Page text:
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Semin Arthritis Rheum. 2011 Dec;41(3):373-81. doi: 10.1016/j.semarthrit.2011.06.002. Epub 2011 Aug 24.

Association between statin use and lupus-like syndrome using spontaneous reports.

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  • 1Laboratory for Health Protection Research, National Institute for Public Health and Environment, Bilthoven, Netherlands.



Several case reports of lupus-like syndrome suggest that statins could have triggered the development of this rare autoimmune disease. However, data on the association between statin use and lupus-like syndrome are scarce. We assessed whether there was an association between statin use and the occurrence of lupus-like syndrome.


A case/noncase study based on individual case safety reports listed in the World Health Organization global individual case safety reports database (VigiBase) was conducted. According to World Health Organization adverse reaction terminology, cases were defined as reports of lupus-like syndrome. Each case was matched with 5 noncases by age, gender, and time of reporting. Use of statins was classified according to the Anatomical Therapeutic Chemical classification code system. Covariates, ie, use of corticosteroids, immunosuppressive drugs, nonsteroidal anti-inflammatory drugs, antidepressants, antiepileptics, proton pump inhibitors, and cardiovascular drugs, were determined. Multivariate logistic regression was used to calculate the reporting odds ratios with 95% confidence intervals.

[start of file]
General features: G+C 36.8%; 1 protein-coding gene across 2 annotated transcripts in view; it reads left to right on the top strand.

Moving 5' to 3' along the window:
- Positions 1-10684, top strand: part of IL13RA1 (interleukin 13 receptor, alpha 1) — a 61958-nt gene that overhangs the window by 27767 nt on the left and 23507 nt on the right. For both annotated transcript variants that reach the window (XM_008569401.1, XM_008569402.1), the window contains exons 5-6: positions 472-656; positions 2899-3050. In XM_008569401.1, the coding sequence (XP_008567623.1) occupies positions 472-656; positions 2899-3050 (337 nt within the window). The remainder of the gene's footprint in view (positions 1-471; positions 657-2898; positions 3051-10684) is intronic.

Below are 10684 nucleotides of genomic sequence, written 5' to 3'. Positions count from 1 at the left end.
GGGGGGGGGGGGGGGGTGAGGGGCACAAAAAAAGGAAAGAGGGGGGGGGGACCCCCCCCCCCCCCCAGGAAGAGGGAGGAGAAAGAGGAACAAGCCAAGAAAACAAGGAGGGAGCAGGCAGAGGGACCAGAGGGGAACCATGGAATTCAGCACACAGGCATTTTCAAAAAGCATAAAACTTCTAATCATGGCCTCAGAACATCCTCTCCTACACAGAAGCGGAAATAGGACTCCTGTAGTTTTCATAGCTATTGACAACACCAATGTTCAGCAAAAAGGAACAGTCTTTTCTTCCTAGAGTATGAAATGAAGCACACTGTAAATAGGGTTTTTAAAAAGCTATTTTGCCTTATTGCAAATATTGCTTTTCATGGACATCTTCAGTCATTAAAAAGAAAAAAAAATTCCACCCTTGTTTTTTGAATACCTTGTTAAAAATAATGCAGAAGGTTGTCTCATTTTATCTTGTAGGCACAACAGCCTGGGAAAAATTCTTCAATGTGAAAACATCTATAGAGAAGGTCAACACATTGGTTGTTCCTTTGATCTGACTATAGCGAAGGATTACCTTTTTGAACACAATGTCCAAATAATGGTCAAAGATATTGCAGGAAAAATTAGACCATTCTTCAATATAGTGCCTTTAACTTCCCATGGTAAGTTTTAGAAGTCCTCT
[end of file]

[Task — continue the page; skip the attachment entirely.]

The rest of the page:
We identified 3362 reports of lupus-like syndrome as cases and 27,092 reports of other adverse drug reactions as noncases. Statins were more frequently reported as suspected drug in cases (3.2%) than in noncases (1.5%). After adjustment for several covariates, statins were associated with the reporting of lupus-like syndrome (reporting odds ratios 2.01; 95% confidence intervals 1.61-2.51).


We found an association between reporting of statins and lupus-like syndrome. Further studies are needed to confirm this finding in more detail and establish causality.

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